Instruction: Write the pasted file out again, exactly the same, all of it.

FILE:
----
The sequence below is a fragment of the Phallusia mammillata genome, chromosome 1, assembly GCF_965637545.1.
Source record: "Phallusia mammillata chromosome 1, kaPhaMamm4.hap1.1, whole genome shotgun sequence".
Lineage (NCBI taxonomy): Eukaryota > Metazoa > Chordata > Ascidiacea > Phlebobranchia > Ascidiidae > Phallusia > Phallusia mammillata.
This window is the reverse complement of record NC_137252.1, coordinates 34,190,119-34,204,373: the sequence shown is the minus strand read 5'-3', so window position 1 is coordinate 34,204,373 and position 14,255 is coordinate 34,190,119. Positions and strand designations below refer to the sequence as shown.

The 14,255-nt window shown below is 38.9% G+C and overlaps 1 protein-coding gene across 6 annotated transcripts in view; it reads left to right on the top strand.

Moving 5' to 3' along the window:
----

The sequence below is a fragment of the Phallusia mammillata genome, chromosome 1, assembly GCF_965637545.1.
Source record: "Phallusia mammillata chromosome 1, kaPhaMamm4.hap1.1, whole genome shotgun sequence".
Lineage (NCBI taxonomy): Eukaryota > Metazoa > Chordata > Ascidiacea > Phlebobranchia > Ascidiidae > Phallusia > Phallusia mammillata.
This window is the reverse complement of record NC_137252.1, coordinates 34,190,119-34,204,373: the sequence shown is the minus strand read 5'-3', so window position 1 is coordinate 34,204,373 and position 14,255 is coordinate 34,190,119. Positions and strand designations below refer to the sequence as shown.

The 14,255-nt window shown below is 38.9% G+C and overlaps 1 protein-coding gene across 6 annotated transcripts in view; it reads left to right on the top strand.

Moving 5' to 3' along the window: